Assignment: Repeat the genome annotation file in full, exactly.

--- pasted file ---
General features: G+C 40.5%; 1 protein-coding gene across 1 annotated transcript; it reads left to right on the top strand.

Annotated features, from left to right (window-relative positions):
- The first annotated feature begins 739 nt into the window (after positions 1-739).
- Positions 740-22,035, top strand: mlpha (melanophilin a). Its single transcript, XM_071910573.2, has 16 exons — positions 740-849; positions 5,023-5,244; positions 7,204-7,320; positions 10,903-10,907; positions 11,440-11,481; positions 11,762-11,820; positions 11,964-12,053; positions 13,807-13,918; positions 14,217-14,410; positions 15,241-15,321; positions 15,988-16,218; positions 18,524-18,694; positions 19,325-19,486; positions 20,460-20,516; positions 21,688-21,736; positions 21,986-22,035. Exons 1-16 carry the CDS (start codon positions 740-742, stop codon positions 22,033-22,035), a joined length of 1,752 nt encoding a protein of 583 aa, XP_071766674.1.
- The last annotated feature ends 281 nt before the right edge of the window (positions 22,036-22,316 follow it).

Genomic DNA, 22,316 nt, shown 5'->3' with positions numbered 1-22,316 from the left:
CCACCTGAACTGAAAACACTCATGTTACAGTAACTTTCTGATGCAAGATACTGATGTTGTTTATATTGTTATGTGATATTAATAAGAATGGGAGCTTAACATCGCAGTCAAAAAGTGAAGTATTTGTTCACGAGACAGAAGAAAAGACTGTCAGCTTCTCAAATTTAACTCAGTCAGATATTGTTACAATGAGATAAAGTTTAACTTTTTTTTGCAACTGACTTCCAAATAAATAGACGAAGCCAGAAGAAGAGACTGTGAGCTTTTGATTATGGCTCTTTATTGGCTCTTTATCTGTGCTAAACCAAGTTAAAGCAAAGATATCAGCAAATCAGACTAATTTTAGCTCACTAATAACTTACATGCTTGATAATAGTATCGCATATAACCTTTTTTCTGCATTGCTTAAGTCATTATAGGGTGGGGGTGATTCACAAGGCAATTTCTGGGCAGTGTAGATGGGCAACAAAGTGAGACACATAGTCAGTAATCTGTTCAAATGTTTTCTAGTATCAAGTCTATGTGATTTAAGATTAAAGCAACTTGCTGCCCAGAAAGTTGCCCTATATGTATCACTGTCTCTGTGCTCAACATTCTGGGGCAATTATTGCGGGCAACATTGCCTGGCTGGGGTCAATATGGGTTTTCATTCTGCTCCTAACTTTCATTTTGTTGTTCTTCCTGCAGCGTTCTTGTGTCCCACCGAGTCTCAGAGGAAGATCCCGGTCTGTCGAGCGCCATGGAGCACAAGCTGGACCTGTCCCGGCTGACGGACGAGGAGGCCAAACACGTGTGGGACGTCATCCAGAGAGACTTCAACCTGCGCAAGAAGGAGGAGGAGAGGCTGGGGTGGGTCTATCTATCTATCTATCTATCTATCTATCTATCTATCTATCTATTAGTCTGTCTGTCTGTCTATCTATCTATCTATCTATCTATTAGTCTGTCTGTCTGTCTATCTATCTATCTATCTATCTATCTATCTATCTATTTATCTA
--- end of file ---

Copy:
General features: G+C 40.5%; 1 protein-coding gene across 1 annotated transcript; it reads left to right on the top strand.

Annotated features, from left to right (window-relative positions):
- The first annotated feature begins 739 nt into the window (after positions 1-739).
- Positions 740-22,035, top strand: mlpha (melanophilin a). Its single transcript, XM_071910573.2, has 16 exons — positions 740-849; positions 5,023-5,244; positions 7,204-7,320; positions 10,903-10,907; positions 11,440-11,481; positions 11,762-11,820; positions 11,964-12,053; positions 13,807-13,918; positions 14,217-14,410; positions 15,241-15,321; positions 15,988-16,218; positions 18,524-18,694; positions 19,325-19,486; positions 20,460-20,516; positions 21,688-21,736; positions 21,986-22,035. Exons 1-16 carry the CDS (start codon positions 740-742, stop codon positions 22,033-22,035), a joined length of 1,752 nt encoding a protein of 583 aa, XP_071766674.1.
- The last annotated feature ends 281 nt before the right edge of the window (positions 22,036-22,316 follow it).

Genomic DNA, 22,316 nt, shown 5'->3' with positions numbered 1-22,316 from the left:
CCACCTGAACTGAAAACACTCATGTTACAGTAACTTTCTGATGCAAGATACTGATGTTGTTTATATTGTTATGTGATATTAATAAGAATGGGAGCTTAACATCGCAGTCAAAAAGTGAAGTATTTGTTCACGAGACAGAAGAAAAGACTGTCAGCTTCTCAAATTTAACTCAGTCAGATATTGTTACAATGAGATAAAGTTTAACTTTTTTTTGCAACTGACTTCCAAATAAATAGACGAAGCCAGAAGAAGAGACTGTGAGCTTTTGATTATGGCTCTTTATTGGCTCTTTATCTGTGCTAAACCAAGTTAAAGCAAAGATATCAGCAAATCAGACTAATTTTAGCTCACTAATAACTTACATGCTTGATAATAGTATCGCATATAACCTTTTTTCTGCATTGCTTAAGTCATTATAGGGTGGGGGTGATTCACAAGGCAATTTCTGGGCAGTGTAGATGGGCAACAAAGTGAGACACATAGTCAGTAATCTGTTCAAATGTTTTCTAGTATCAAGTCTATGTGATTTAAGATTAAAGCAACTTGCTGCCCAGAAAGTTGCCCTATATGTATCACTGTCTCTGTGCTCAACATTCTGGGGCAATTATTGCGGGCAACATTGCCTGGCTGGGGTCAATATGGGTTTTCATTCTGCTCCTAACTTTCATTTTGTTGTTCTTCCTGCAGCGTTCTTGTGTCCCACCGAGTCTCAGAGGAAGATCCCGGTCTGTCGAGCGCCATGGAGCACAAGCTGGACCTGTCCCGGCTGACGGACGAGGAGGCCAAACACGTGTGGGACGTCATCCAGAGAGACTTCAACCTGCGCAAGAAGGAGGAGGAGAGGCTGGGGTGGGTCTATCTATCTATCTATCTATCTATCTATCTATCTATCTATCTATTAGTCTGTCTGTCTGTCTATCTATCTATCTATCTATCTATTAGTCTGTCTGTCTGTCTATCTATCTATCTATCTATCTATCTATCTATCTATTTATCTA